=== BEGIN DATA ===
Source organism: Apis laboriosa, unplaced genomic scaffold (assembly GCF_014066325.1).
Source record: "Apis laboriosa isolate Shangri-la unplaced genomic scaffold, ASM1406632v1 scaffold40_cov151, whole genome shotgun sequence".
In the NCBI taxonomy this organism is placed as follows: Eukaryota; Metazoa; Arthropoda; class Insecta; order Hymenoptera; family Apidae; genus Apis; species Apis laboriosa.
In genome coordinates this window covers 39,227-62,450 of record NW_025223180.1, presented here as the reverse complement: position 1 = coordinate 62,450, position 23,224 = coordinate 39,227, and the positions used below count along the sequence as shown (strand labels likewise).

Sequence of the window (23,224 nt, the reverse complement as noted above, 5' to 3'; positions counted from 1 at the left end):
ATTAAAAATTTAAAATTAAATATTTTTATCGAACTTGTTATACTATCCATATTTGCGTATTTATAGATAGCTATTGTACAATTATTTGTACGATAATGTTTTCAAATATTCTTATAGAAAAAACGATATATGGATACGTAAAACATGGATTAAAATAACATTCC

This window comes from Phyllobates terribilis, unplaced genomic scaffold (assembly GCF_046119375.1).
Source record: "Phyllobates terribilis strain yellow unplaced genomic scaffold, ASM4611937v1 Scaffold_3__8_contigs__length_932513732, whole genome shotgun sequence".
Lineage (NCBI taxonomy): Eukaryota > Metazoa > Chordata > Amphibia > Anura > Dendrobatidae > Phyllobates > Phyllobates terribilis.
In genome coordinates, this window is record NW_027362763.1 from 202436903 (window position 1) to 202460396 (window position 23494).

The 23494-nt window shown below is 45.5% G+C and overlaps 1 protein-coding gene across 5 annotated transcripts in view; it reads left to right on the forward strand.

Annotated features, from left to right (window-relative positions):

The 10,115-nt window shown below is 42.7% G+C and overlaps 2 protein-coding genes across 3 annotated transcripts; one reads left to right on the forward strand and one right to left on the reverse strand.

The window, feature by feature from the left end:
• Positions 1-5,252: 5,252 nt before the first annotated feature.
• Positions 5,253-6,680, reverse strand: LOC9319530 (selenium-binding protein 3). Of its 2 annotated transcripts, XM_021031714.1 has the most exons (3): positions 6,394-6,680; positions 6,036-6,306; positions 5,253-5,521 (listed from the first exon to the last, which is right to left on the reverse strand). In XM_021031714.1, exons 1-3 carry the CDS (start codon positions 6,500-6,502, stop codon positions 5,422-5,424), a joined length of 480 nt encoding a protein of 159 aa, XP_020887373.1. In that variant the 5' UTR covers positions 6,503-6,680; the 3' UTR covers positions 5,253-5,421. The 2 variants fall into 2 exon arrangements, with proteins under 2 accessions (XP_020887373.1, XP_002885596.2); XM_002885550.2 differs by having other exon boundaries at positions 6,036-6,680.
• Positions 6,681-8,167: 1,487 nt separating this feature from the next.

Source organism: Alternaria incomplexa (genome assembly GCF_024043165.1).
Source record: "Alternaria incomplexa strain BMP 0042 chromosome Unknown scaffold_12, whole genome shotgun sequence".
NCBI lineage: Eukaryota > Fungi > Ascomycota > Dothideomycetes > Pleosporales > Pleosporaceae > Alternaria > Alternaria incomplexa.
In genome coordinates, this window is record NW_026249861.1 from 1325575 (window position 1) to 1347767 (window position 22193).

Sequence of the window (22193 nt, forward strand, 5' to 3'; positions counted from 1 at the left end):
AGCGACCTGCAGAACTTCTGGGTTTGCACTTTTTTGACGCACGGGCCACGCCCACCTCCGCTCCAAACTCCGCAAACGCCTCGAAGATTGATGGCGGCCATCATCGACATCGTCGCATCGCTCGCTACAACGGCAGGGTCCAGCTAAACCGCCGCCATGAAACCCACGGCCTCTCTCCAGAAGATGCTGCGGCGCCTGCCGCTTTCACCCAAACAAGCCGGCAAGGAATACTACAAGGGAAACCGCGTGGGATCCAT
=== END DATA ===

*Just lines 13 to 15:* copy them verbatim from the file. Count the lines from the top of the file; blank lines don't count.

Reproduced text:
The 10,115-nt window shown below is 42.7% G+C and overlaps 2 protein-coding genes across 3 annotated transcripts; one reads left to right on the forward strand and one right to left on the reverse strand.

The window, feature by feature from the left end:
• Positions 1-5,252: 5,252 nt before the first annotated feature.